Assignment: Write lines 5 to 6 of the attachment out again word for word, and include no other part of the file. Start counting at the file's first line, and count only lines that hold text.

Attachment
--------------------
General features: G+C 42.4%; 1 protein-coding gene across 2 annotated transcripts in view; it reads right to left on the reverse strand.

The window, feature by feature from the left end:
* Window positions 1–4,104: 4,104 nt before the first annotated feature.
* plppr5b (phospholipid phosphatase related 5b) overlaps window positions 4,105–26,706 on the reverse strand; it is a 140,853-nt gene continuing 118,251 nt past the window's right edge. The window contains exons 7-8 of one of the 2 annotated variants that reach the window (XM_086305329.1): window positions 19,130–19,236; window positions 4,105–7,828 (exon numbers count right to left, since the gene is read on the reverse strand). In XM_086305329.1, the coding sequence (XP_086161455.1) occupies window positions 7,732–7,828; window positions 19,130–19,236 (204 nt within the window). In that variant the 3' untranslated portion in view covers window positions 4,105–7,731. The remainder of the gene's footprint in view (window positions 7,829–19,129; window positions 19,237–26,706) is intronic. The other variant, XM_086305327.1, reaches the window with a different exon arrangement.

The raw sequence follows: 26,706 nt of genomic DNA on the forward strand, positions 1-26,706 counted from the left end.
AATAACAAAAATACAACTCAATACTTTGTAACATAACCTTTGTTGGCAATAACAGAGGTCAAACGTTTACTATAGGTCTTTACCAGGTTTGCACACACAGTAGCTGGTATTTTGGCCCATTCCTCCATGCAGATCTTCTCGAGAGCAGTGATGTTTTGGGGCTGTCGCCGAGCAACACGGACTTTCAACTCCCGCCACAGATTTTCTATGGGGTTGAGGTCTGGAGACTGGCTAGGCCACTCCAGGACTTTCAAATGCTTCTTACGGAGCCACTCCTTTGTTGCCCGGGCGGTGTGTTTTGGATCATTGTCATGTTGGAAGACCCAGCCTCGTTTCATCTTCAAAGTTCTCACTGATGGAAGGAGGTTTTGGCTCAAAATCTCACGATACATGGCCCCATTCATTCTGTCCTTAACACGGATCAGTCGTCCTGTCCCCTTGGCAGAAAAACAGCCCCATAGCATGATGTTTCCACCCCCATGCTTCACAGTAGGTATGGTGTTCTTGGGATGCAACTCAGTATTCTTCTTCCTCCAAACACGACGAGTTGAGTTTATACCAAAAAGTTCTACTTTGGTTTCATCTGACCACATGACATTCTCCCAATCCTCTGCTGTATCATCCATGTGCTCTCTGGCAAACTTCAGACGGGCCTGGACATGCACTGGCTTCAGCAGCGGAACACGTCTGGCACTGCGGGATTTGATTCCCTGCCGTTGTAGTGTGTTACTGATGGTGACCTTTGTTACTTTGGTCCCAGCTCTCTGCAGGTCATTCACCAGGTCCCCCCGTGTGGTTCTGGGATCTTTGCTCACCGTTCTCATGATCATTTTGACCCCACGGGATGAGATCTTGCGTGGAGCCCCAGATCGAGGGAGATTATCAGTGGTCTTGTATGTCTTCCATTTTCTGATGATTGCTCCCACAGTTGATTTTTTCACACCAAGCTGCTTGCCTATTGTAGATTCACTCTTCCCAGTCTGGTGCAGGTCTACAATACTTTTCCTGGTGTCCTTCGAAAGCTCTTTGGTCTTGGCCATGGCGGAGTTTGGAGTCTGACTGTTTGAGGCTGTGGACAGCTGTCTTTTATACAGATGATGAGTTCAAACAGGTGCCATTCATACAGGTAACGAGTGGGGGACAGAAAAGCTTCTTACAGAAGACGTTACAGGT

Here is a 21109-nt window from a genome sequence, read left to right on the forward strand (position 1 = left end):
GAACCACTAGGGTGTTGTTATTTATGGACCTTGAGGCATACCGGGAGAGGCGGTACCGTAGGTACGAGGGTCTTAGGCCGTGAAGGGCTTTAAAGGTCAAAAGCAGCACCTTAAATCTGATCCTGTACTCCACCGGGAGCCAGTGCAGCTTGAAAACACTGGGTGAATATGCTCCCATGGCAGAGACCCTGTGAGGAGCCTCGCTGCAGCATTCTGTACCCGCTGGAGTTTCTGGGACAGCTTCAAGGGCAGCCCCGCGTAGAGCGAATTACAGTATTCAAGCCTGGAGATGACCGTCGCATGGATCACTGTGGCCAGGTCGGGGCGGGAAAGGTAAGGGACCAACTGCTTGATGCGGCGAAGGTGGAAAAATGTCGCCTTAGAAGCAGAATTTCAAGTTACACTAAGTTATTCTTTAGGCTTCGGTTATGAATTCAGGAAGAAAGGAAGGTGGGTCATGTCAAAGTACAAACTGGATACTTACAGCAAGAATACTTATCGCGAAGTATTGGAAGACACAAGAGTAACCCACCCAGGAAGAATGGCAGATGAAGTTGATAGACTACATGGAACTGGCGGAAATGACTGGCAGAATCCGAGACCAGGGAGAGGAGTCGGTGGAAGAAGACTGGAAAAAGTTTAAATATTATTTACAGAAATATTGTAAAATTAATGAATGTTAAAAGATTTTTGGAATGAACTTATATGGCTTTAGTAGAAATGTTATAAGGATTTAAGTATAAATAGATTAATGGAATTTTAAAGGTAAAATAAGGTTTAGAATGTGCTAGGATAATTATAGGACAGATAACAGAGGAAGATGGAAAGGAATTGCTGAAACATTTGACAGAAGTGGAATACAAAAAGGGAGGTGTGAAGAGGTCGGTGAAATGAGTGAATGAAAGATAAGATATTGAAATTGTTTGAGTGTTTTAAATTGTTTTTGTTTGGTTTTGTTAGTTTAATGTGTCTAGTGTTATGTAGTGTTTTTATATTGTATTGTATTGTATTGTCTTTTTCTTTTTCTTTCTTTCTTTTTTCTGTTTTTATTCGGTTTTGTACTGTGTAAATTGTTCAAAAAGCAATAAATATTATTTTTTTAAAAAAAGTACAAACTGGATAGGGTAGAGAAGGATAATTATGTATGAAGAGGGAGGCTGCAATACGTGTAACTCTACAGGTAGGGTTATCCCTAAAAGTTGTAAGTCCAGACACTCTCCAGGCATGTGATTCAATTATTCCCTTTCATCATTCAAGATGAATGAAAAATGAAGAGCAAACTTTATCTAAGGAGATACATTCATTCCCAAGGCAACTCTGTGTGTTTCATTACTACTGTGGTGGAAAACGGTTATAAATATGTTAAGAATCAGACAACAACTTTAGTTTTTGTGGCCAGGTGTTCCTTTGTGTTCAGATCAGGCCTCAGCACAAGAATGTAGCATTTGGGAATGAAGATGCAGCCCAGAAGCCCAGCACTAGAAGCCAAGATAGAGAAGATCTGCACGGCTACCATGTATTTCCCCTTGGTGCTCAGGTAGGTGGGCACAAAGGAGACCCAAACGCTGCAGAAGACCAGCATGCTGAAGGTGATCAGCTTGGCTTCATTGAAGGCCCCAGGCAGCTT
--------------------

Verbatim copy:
The raw sequence follows: 26,706 nt of genomic DNA on the forward strand, positions 1-26,706 counted from the left end.
AATAACAAAAATACAACTCAATACTTTGTAACATAACCTTTGTTGGCAATAACAGAGGTCAAACGTTTACTATAGGTCTTTACCAGGTTTGCACACACAGTAGCTGGTATTTTGGCCCATTCCTCCATGCAGATCTTCTCGAGAGCAGTGATGTTTTGGGGCTGTCGCCGAGCAACACGGACTTTCAACTCCCGCCACAGATTTTCTATGGGGTTGAGGTCTGGAGACTGGCTAGGCCACTCCAGGACTTTCAAATGCTTCTTACGGAGCCACTCCTTTGTTGCCCGGGCGGTGTGTTTTGGATCATTGTCATGTTGGAAGACCCAGCCTCGTTTCATCTTCAAAGTTCTCACTGATGGAAGGAGGTTTTGGCTCAAAATCTCACGATACATGGCCCCATTCATTCTGTCCTTAACACGGATCAGTCGTCCTGTCCCCTTGGCAGAAAAACAGCCCCATAGCATGATGTTTCCACCCCCATGCTTCACAGTAGGTATGGTGTTCTTGGGATGCAACTCAGTATTCTTCTTCCTCCAAACACGACGAGTTGAGTTTATACCAAAAAGTTCTACTTTGGTTTCATCTGACCACATGACATTCTCCCAATCCTCTGCTGTATCATCCATGTGCTCTCTGGCAAACTTCAGACGGGCCTGGACATGCACTGGCTTCAGCAGCGGAACACGTCTGGCACTGCGGGATTTGATTCCCTGCCGTTGTAGTGTGTTACTGATGGTGACCTTTGTTACTTTGGTCCCAGCTCTCTGCAGGTCATTCACCAGGTCCCCCCGTGTGGTTCTGGGATCTTTGCTCACCGTTCTCATGATCATTTTGACCCCACGGGATGAGATCTTGCGTGGAGCCCCAGATCGAGGGAGATTATCAGTGGTCTTGTATGTCTTCCATTTTCTGATGATTGCTCCCACAGTTGATTTTTTCACACCAAGCTGCTTGCCTATTGTAGATTCACTCTTCCCAGTCTGGTGCAGGTCTACAATACTTTTCCTGGTGTCCTTCGAAAGCTCTTTGGTCTTGGCCATGGCGGAGTTTGGAGTCTGACTGTTTGAGGCTGTGGACAGCTGTCTTTTATACAGATGATGAGTTCAAACAGGTGCCATTCATACAGGTAACGAGTGGGGGACAGAAAAGCTTCTTACAGAAGACGTTACAGGT